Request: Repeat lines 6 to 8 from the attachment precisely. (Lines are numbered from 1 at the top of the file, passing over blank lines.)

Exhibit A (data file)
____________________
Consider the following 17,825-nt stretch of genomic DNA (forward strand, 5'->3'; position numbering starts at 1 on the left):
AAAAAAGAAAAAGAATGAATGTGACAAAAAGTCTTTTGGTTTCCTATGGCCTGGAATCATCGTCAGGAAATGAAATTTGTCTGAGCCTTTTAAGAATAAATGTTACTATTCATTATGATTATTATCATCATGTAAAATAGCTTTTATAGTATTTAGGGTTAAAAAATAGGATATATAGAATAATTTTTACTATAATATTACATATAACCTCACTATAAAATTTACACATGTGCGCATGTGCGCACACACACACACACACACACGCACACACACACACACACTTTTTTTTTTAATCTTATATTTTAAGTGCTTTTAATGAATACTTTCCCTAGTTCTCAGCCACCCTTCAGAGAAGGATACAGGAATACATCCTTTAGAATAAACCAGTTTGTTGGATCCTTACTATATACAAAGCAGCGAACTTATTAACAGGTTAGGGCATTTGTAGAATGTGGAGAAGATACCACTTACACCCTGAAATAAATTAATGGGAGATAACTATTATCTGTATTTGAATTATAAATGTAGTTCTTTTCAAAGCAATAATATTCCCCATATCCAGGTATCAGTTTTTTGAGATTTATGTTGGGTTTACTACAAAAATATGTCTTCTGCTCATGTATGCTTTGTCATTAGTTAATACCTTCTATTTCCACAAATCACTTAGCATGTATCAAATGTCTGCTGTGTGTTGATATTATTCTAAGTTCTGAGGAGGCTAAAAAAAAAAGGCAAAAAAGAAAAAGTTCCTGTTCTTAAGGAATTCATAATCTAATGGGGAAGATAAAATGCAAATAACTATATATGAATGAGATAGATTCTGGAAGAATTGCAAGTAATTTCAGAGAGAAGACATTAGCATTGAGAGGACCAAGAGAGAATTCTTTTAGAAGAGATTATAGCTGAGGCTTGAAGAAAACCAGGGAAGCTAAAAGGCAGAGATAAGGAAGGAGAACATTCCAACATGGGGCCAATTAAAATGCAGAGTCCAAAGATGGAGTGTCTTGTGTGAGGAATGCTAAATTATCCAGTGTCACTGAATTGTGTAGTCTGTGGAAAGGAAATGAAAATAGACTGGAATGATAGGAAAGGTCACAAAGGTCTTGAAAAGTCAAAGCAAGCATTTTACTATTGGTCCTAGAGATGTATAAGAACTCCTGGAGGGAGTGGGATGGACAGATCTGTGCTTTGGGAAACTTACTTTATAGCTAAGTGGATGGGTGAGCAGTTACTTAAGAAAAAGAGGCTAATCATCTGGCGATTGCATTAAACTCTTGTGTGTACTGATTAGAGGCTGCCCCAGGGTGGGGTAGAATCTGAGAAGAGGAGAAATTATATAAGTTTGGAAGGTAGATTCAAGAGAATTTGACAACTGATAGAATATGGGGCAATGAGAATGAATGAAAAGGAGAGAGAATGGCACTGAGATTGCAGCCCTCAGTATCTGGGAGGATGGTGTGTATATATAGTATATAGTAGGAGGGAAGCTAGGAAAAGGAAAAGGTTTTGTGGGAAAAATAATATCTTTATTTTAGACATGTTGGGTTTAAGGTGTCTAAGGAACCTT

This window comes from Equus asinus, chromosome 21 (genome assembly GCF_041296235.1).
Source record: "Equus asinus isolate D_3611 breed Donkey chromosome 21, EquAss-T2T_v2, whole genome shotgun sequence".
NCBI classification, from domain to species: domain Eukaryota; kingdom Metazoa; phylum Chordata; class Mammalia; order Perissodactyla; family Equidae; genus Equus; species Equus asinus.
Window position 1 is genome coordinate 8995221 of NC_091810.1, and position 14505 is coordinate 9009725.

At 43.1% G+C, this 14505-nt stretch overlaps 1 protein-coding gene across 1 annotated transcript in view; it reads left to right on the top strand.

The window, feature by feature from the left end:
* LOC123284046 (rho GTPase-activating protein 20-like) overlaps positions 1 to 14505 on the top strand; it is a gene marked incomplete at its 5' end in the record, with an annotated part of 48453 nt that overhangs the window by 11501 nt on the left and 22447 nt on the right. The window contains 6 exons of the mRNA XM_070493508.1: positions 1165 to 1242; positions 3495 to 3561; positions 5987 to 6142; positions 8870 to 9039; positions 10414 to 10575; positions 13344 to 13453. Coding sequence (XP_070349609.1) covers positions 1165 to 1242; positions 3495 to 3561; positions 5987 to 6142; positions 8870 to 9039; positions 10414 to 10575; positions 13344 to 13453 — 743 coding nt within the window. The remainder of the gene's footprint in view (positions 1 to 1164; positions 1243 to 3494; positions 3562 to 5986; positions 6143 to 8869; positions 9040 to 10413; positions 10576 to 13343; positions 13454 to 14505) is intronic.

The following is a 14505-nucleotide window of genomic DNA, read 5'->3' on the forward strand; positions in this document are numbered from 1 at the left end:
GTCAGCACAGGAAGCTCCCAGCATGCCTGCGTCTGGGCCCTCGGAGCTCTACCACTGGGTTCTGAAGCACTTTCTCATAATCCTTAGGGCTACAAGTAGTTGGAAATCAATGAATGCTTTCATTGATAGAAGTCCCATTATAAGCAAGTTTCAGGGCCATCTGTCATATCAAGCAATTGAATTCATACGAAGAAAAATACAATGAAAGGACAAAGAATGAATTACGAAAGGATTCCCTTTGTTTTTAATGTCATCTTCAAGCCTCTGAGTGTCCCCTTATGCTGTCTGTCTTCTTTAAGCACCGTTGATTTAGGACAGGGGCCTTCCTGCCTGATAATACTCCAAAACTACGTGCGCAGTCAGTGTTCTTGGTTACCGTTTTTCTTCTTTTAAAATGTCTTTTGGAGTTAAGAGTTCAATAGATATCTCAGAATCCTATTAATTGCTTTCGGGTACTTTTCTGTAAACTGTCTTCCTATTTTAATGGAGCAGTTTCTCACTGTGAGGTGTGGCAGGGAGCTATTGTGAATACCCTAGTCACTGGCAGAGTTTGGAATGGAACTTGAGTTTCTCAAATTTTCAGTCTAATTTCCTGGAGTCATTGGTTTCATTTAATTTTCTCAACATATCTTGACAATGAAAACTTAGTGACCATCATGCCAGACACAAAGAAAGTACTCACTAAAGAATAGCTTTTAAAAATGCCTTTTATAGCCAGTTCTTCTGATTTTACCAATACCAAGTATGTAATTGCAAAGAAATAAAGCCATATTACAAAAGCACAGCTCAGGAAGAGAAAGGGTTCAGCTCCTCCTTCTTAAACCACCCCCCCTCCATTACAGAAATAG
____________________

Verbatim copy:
Window position 1 is genome coordinate 8995221 of NC_091810.1, and position 14505 is coordinate 9009725.

At 43.1% G+C, this 14505-nt stretch overlaps 1 protein-coding gene across 1 annotated transcript in view; it reads left to right on the top strand.

The window, feature by feature from the left end: